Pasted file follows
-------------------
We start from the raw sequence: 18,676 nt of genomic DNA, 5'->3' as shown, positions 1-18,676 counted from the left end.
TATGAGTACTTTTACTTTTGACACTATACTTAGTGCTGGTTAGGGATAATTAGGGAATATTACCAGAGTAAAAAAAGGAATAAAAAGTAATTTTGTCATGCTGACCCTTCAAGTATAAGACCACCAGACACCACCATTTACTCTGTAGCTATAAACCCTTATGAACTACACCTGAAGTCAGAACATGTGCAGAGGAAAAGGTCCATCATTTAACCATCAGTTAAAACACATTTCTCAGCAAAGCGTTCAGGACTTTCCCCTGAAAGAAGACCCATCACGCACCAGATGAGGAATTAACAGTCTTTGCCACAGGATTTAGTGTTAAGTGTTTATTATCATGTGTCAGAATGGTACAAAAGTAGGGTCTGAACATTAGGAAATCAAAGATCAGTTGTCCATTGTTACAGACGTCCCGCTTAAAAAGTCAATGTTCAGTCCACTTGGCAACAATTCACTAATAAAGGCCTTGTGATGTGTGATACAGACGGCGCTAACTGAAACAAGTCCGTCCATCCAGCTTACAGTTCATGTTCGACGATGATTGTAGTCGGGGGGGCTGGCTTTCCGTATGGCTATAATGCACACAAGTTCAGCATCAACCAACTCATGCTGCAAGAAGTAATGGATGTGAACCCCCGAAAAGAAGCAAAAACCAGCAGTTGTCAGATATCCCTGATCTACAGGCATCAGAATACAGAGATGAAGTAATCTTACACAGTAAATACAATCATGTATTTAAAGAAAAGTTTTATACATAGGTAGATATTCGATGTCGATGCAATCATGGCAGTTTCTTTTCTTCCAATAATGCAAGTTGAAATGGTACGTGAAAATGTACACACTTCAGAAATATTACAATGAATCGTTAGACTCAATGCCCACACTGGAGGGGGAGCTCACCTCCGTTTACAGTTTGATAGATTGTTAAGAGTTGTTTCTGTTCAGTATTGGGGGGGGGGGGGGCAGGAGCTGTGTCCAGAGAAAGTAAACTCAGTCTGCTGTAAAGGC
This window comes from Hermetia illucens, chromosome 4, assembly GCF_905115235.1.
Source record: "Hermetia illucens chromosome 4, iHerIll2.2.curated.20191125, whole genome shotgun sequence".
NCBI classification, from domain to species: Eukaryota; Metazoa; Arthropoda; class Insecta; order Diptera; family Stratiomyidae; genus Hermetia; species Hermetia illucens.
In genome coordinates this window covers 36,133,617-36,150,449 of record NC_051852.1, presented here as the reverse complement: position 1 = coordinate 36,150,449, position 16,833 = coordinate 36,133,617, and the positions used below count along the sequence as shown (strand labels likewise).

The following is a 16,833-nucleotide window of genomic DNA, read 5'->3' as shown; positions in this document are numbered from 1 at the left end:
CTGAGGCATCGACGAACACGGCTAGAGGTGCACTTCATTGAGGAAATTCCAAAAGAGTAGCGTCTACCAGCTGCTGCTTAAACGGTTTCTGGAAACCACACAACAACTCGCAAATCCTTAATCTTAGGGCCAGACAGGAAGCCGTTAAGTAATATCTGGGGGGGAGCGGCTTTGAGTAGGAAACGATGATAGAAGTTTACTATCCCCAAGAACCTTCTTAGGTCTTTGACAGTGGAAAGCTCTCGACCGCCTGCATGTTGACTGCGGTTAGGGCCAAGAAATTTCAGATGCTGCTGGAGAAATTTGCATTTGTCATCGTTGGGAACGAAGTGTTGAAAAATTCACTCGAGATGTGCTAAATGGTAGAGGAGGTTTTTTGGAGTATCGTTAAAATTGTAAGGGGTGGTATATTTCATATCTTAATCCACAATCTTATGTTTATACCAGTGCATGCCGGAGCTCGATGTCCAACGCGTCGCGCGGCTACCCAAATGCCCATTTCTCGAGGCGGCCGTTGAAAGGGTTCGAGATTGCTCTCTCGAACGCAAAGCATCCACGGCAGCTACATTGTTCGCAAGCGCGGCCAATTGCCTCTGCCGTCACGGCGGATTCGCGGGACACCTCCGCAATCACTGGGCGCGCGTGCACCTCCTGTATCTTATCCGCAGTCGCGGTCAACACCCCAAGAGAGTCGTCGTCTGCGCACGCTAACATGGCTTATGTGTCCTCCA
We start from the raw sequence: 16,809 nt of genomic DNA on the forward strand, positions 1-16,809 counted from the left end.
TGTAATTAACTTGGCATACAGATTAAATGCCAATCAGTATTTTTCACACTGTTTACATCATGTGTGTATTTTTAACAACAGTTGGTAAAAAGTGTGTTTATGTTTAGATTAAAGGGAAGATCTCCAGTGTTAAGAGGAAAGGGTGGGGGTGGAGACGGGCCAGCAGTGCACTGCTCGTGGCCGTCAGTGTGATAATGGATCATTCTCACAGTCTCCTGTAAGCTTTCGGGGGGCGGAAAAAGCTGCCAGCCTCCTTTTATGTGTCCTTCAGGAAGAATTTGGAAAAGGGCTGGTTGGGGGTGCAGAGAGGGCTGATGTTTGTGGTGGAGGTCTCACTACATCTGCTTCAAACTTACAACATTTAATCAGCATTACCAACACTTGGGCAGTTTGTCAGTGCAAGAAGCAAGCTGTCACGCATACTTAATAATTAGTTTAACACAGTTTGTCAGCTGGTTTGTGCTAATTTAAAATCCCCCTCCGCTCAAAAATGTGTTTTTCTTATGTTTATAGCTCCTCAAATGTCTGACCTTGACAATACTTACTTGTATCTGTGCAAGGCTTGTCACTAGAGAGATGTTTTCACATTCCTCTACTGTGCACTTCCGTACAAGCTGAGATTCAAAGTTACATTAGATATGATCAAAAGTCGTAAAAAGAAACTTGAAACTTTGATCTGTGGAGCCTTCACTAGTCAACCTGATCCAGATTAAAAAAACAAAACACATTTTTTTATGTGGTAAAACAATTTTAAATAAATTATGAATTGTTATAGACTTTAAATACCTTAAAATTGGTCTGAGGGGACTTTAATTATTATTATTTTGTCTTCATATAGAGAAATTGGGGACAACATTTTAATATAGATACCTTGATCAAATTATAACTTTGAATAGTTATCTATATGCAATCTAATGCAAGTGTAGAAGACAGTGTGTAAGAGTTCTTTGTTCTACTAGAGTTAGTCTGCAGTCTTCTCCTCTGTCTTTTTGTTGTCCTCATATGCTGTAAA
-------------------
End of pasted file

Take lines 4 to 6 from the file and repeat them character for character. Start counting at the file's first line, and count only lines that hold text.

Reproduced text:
Source record: "Hermetia illucens chromosome 4, iHerIll2.2.curated.20191125, whole genome shotgun sequence".
NCBI classification, from domain to species: Eukaryota; Metazoa; Arthropoda; class Insecta; order Diptera; family Stratiomyidae; genus Hermetia; species Hermetia illucens.
In genome coordinates this window covers 36,133,617-36,150,449 of record NC_051852.1, presented here as the reverse complement: position 1 = coordinate 36,150,449, position 16,833 = coordinate 36,133,617, and the positions used below count along the sequence as shown (strand labels likewise).